References

Besant, W. (2001 [1884]) ‘The Art of Fiction’, in Regan, S. R. (ed.) The Nineteenth-Century Novel: A Critical Reader, London, Routledge and The Open University.

Brooks, M. and Watson, N. (2001) ‘Madame Bovary: A Novel About Nothing’, in Walder, D. (ed.) The Nineteenth-Century Novel: Identities, London, Routledge and The Open University.

Collins, W. (1996 [1859-60]) The Woman in White, Oxford, Oxford University Press.

Conrad, J.  (2001 [1897])’Preface to The Nigger of the Narcissus’, in Regan, S. R. (ed.) The Nineteenth-Century Novel: A Critical Reader, London, Routledge and The Open University.

Correa (2001) ‘“The Art of Fiction”: Henry James as Critic’, in Walder, D. (ed.) The Nineteenth-Century Novel: Identities, London, Routledge and The Open University.

Dallas, E. S. (2001 [1866]) ‘The Gay Science’, in Regan, S. R. (ed.) The Nineteenth-Century Novel: A Critical Reader, London, Routledge and The Open University.

Eliot, G. (2001 [1856]) ‘The Natural history of German Life’, in Regan, S. R. (ed.) The Nineteenth-Century Novel: A Critical Reader, London, Routledge and The Open University.

Flaubert, G. (2010 [1856]) Madame Bovary, trans. Moncrieff, C. Richmond, Surrey, Oneworld.

Flint, K. (2012) ‘The Victorian Novel and its Readers’, David, D. (ed.) The Cambridge Companion to the Victorian Novel, Cambridge, Cambridge University Press.

James, H. (2009 [1881]) The Portrait of a Lady, Oxford, Oxford University Press.

James, H. (2001 [1884]) ‘The Art of Fiction’, in Regan, S. R. (ed.) The Nineteenth-Century Novel: A Critical Reader, London, Routledge and The Open University.

Levine, C. (2012) ‘Victorian Realism’, in David, D. (ed.) The Cambridge Companion to the Victorian Novel, Cambridge, Cambridge University Press.

Pedlar, V (2001) ‘The Woman in White: Sensationalism, Secrets and Spying’, in Walder, D. (ed.) The Nineteenth-Century Novel: Identities, London, Routledge and The Open University.

Pykett, L. ’Collins and the Sensation Novel’, in Taylor, J. B. (2006) The Cambridge Companion to Wilkie Collins, Cambridge, Cambridge University Press.

Sutherland, J. (1996) ‘Introduction’, in Collins, W. The Woman in White, Oxford, Oxford University Press

Tanner. T (2001) ‘Fetishism in Madame Bovary’, in Regan, S. R. (ed.) The Nineteenth-Century Novel: A Critical Reader, London, Routledge and The Open University.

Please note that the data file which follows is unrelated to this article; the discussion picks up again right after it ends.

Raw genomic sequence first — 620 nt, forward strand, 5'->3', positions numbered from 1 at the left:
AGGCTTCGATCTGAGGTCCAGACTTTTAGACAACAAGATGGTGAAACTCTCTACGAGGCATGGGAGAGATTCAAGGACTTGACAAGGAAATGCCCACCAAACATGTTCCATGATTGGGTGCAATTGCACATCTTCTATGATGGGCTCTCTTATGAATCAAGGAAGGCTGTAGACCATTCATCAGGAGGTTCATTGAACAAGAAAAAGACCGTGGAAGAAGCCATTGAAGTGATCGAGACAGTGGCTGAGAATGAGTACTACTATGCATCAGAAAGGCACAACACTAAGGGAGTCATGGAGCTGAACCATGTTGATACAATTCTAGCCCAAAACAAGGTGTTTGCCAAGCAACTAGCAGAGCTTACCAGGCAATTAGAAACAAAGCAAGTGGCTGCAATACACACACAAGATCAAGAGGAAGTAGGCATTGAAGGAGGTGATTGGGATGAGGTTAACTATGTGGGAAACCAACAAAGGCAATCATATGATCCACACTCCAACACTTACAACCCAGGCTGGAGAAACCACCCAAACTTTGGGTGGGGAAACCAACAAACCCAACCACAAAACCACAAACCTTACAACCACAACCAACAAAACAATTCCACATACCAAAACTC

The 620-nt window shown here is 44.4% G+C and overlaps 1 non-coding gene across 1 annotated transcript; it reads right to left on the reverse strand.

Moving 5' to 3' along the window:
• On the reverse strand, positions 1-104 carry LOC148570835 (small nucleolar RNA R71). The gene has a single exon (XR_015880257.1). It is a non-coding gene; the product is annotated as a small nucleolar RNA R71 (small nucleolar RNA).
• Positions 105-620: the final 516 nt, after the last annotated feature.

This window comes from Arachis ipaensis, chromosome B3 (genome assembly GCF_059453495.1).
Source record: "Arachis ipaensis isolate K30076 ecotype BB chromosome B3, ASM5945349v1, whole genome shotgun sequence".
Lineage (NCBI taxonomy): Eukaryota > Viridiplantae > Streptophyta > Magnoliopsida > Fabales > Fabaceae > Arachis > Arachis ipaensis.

Taylor, J. B. (2001) ‘Collins as a Sensation Novelist’, in Regan, S. R. (ed.) The Nineteenth-Century Novel: A Critical Reader, London, Routledge and The Open University.

Watt. I. (1974) ‘Conrad's Preface to The Nigger of the “Narcissus”’, in Novel: A Forum on Fiction, vol. 7, no. 2, pp.101-15.

Thursday, 2 October 2014

The Middle-Class Victorian Family as Reflected through Dombey and Son, The Portrait of a Lady and The Awakening



[This is an adapted version of an assignment written for a course on the nineteenth-century novel]

Dombey and Son (Dickens, 1846-8), The Portrait of a Lady (James, 1881) and The Awakening (Chopin, 1899) all address, directly or indirectly, the varying forms the family took in the nineteenth century.  There are difficulties comparing novels produced within differing cultural contexts, whether historical (the 1840s, the 1880s and the 1890s); national (English, expatriate and American – or rather Creole); religious (Protestant and Catholic); and gender-based (male and female).  But they are united by a focus on the middle-class family: Charles Dickens and Henry James were dealing with upper middle-class milieux, and while that in Kate Chopin’s novel is ambiguous and complicated by its cultural background, Léonce Pontellier’s ability to remodel the family dwelling at short notice suggests a comfortable bourgeois existence.

The image of the middle-class Victorian family conjures up a network of idealised associations: a self-sufficient family with the father as benign but firm head, supported by his loyal wife, the ‘Angel in the House’ as Coventry Patmore characterised her in his 1854 poem (Mitchell 2000a, p.152).  The home is the domain of the wife and mother, and upon her rests the responsibility for the smooth running of the household.  Husband and wife are surrounded by healthy well-fed and well clothed children, all living in comfort and harmony, their home a private domestic space providing refuge from the wider currents of society and its ills.  It is hierarchical but supportive and cultivated.  Servants are treated with courtesy and included as part of the family for religious observance.  Through congenial family relationships the children are socialised by a mixture of love and firm but fair discipline, and thereby made fit for their future roles either outside or inside the home according to gender.  It is not a system of equality but it is one of affection and mutual respect.

On the other hand, subverting the idealised image is one drawn from melodrama, the autocratic father, embodied partly by Edward Moulton-Barrett as depicted in Rudolf Besier’s play The Barretts of Wimpole Street (1930).  He rules a home permeated by strict discipline, his authority underpinned by dour religion, dictating professions for sons and marriage matches for daughters, children either claustrophobically home-schooled by governesses and tutors or packed off to boarding school run by uncaring and profit-oriented tyrants.  It might be a household where one parent is dead, the loss of the father entailing straightened economic circumstances and downward social mobility, or the loss of the mother bringing in an unsympathetic stepmother to replace her.  The mother may have died in childbirth, and previously there may have been a number of infant deaths.  This is an image of the home not as a nurturing environment but as one of insecurity and indifference, and at its extreme it is one for which the negative connotations of ‘Dickensian’ are appropriate to sum up a home life in which the spirit is crushed.  It is clear from these conflicting, if exaggerated, depictions that the Victorian middle-class family was not homogeneous in its composition.  Nor was it static, it evolved as social and economic conditions changed.